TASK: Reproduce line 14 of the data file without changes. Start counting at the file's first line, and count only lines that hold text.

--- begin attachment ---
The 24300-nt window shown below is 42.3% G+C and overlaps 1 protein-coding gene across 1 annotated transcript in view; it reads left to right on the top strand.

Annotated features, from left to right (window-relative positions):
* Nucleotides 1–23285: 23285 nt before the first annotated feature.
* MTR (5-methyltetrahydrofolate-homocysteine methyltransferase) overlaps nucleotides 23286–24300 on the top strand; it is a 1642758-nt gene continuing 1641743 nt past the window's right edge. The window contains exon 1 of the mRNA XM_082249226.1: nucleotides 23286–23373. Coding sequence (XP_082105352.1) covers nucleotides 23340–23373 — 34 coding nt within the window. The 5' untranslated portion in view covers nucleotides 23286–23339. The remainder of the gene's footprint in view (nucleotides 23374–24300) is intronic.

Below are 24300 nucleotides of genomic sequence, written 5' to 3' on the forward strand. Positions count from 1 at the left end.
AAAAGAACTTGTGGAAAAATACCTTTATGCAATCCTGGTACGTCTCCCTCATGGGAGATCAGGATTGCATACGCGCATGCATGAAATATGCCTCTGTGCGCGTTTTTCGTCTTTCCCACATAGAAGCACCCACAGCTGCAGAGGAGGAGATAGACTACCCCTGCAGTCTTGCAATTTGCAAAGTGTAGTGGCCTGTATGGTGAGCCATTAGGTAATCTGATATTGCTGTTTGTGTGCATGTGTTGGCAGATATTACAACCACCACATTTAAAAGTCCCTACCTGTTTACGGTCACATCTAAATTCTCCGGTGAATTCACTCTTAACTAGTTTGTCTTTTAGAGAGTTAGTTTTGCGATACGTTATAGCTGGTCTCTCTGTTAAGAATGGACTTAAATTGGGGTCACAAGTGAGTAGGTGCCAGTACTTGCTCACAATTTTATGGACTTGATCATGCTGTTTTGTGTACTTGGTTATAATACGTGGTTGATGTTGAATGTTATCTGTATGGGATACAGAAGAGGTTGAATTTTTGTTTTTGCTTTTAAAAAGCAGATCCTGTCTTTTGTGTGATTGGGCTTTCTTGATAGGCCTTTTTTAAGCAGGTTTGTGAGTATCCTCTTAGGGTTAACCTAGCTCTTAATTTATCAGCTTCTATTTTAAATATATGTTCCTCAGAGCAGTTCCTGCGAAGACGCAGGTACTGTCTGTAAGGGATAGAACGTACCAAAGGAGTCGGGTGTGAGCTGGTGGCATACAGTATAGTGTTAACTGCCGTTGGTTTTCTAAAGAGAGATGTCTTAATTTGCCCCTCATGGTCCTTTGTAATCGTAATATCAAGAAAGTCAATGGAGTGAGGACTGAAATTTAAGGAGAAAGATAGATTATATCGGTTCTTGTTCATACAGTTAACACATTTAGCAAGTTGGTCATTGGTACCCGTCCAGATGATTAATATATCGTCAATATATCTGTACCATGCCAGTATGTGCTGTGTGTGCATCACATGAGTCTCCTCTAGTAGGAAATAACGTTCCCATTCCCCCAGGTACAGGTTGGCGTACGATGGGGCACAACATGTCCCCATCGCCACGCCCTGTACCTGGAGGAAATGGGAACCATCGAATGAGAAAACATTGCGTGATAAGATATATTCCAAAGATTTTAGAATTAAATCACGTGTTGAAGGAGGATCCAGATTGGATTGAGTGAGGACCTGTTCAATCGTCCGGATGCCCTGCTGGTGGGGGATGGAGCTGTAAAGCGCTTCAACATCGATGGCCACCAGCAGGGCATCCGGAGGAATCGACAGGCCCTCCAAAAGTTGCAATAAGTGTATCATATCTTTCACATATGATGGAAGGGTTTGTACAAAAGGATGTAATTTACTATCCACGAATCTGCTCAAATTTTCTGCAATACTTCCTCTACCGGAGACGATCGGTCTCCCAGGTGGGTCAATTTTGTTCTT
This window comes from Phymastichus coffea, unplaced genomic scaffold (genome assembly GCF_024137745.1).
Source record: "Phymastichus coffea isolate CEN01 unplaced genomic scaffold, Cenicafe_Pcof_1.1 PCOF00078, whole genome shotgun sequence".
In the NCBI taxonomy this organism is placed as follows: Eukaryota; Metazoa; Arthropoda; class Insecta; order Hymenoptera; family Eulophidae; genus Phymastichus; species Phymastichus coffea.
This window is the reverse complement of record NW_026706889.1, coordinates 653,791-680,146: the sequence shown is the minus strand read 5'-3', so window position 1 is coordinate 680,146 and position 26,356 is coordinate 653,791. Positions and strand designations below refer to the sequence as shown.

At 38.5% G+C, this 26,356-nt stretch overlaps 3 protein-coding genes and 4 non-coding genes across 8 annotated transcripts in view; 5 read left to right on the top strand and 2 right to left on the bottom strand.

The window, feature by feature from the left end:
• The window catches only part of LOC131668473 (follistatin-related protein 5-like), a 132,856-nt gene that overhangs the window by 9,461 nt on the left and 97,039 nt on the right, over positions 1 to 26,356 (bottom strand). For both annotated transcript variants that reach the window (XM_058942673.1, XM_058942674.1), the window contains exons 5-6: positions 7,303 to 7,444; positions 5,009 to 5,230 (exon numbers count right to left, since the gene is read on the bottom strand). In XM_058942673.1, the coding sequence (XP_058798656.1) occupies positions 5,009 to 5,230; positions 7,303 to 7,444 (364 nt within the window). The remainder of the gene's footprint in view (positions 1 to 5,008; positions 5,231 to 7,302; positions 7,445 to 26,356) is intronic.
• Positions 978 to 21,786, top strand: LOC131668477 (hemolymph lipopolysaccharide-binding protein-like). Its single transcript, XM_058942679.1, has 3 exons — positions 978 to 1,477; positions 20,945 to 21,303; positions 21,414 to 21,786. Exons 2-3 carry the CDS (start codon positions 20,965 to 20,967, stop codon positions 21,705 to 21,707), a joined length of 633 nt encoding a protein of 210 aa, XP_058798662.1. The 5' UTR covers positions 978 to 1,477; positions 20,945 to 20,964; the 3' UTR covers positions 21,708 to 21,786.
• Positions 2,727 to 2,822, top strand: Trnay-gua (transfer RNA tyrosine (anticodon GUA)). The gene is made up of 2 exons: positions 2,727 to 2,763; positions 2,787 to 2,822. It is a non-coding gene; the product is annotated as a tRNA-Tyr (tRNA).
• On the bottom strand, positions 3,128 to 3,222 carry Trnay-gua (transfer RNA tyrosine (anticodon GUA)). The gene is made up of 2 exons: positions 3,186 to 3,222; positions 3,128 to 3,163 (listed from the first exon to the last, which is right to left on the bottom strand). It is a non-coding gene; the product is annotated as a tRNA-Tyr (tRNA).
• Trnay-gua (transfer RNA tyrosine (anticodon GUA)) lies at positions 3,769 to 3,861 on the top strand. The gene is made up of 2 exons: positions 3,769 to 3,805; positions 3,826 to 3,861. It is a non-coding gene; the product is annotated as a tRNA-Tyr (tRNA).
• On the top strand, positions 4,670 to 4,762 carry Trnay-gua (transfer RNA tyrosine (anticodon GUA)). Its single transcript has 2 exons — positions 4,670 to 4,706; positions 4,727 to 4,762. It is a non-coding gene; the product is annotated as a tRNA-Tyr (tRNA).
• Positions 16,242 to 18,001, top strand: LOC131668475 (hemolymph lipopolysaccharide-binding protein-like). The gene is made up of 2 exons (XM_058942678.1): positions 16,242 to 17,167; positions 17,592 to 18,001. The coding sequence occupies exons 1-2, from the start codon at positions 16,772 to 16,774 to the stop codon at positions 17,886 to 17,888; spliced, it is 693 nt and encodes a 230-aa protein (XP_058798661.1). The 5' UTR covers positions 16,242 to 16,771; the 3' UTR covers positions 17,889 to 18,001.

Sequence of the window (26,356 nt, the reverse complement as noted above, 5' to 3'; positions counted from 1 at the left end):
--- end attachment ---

• Positions 978 to 21,786, top strand: LOC131668477 (hemolymph lipopolysaccharide-binding protein-like). Its single transcript, XM_058942679.1, has 3 exons — positions 978 to 1,477; positions 20,945 to 21,303; positions 21,414 to 21,786. Exons 2-3 carry the CDS (start codon positions 20,965 to 20,967, stop codon positions 21,705 to 21,707), a joined length of 633 nt encoding a protein of 210 aa, XP_058798662.1. The 5' UTR covers positions 978 to 1,477; positions 20,945 to 20,964; the 3' UTR covers positions 21,708 to 21,786.